Arrays can be enormously helpful tools for helping young learners to visualize multiplication. Early work with arrays also sets the stage for more advanced mathematics, like binomial multiplication. In this blog post, I present several interactive arrays built with Web Sketchpad as part of the Dynamic Number project.
The interactive array model below (and here) consists of 12 red counters. The frame is controlled by the blue point. As you drag the point, notice that the frame controls the number of counters in each row. How many ways can you position the frame so that the array forms a rectangle with an equal number of counters per row? Creating rectangles with dimensions 1 x 12, 2 x 6, 3 x 4, 4 x 3, 6 x 2, and 12 x 1 is a nice way for students to make a visual connection to finding the factors of 12. And students can easily explore the factors of other numbers by changing 12 to another value (Pages 2 and 3 of the websketch are ideal for larger numbers.)
Because the array need not have the same number of counters in each row, it can be used to model other number statements, like 12 = (5 x 2) + 2 and 12 = (5 x 3) – 3:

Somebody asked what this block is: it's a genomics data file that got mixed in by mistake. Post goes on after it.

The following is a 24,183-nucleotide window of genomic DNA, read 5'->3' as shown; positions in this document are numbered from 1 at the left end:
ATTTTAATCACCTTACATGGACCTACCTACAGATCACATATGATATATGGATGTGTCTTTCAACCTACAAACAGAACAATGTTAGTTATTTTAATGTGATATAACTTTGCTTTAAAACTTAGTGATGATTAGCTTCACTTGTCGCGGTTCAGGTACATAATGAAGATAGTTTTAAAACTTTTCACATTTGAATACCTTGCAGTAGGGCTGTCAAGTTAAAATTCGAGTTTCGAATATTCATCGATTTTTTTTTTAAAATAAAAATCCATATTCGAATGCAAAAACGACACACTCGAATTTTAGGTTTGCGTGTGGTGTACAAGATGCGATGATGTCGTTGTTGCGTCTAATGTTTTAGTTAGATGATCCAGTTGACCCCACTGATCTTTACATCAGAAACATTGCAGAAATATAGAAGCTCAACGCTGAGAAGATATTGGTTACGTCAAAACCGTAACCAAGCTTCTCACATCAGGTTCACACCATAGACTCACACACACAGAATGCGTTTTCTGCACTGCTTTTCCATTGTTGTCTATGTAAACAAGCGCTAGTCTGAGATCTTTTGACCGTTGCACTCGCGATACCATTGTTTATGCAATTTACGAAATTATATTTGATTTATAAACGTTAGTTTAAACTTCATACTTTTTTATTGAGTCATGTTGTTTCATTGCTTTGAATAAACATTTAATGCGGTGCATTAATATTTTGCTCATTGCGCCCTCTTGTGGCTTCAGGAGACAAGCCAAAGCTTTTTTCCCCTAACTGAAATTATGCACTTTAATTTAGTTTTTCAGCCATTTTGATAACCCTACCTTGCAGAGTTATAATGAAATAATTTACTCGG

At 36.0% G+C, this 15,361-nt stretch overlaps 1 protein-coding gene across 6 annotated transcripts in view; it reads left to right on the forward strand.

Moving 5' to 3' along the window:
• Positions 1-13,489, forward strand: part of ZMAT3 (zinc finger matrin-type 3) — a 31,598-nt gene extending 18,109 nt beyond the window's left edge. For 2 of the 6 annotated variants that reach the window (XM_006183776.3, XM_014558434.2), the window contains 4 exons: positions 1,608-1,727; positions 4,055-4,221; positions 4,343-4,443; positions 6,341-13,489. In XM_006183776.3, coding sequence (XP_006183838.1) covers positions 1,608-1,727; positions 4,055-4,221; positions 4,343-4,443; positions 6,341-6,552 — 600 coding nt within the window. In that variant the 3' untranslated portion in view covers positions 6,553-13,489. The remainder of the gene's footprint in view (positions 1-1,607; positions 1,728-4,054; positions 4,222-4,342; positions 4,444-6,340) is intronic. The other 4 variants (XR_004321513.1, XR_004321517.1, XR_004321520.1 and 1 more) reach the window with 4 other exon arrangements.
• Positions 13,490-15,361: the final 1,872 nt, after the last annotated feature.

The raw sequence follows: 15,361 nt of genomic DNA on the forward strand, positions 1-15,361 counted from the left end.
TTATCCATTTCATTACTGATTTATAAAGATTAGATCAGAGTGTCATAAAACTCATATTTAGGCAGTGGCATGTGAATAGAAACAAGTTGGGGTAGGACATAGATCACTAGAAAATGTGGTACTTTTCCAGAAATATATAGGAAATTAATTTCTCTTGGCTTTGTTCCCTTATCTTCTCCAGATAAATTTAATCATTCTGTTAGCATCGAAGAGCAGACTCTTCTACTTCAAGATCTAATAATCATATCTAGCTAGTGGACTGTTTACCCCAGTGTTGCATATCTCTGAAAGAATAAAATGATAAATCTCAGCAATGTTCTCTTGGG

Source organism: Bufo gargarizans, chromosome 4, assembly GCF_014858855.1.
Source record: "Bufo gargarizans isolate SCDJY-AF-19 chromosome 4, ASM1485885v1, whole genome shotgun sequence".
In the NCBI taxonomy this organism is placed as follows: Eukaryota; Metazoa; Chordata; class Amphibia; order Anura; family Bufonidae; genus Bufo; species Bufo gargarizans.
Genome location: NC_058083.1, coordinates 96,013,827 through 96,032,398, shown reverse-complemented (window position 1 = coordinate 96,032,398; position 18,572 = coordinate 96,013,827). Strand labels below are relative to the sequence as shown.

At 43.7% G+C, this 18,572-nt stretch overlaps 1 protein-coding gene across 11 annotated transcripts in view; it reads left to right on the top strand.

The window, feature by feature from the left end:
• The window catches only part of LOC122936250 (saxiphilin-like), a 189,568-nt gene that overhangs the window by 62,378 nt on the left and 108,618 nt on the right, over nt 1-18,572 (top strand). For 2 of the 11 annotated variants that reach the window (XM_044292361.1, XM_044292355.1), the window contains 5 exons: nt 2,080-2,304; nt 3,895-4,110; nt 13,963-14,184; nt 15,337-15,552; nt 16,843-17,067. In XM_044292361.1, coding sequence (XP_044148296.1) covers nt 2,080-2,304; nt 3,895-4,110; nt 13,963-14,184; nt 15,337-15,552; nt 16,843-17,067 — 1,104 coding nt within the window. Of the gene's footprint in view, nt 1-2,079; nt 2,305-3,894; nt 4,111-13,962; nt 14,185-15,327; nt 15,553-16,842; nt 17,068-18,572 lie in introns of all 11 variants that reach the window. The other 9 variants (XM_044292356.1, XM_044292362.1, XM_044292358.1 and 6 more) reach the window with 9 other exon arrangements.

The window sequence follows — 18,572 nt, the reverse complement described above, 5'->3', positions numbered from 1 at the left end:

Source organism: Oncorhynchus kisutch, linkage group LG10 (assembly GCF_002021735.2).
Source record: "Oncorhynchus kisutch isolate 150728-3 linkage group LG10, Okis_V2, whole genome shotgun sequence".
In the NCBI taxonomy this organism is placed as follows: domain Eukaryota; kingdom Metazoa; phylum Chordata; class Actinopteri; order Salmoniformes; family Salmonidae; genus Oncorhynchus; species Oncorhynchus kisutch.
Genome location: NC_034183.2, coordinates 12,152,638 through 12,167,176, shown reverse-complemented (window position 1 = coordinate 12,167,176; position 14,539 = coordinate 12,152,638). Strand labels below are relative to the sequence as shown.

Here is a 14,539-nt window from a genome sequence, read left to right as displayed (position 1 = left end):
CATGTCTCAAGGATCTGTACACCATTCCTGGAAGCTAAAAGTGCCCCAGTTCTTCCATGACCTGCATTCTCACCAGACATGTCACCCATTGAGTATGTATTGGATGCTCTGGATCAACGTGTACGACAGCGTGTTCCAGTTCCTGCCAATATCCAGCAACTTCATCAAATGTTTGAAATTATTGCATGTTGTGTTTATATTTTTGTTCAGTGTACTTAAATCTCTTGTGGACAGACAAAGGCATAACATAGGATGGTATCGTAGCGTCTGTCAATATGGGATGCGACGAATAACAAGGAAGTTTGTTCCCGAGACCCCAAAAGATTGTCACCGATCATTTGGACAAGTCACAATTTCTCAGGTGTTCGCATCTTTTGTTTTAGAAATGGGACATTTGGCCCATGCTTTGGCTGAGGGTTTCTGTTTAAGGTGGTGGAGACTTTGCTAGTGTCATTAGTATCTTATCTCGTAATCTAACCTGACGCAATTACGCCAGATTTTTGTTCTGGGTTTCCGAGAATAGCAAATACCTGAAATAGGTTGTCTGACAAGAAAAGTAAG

Below (and here) is a related websketch that allows you to create multiple arrays on the same page by using an array tool. To create an array, click the array icon. You’ll see a preview of the array you’re about to create. Click again (or drag the glowing red point) to place the array where you’d like it. You can now drag the two black points to change the dimensions of the array. By using the array tool multiple times, you might, for example, simultaneously show all the possible arrays consisting of 12 counters.
December 2021 Update: Katherine Cartwright, a lecturer and tutor at The University of Sydney, wrote a very nice blog post describing her ideas for using these array models with students in grades 3-6.
An annotated list of all our elementary-themed blog posts is here.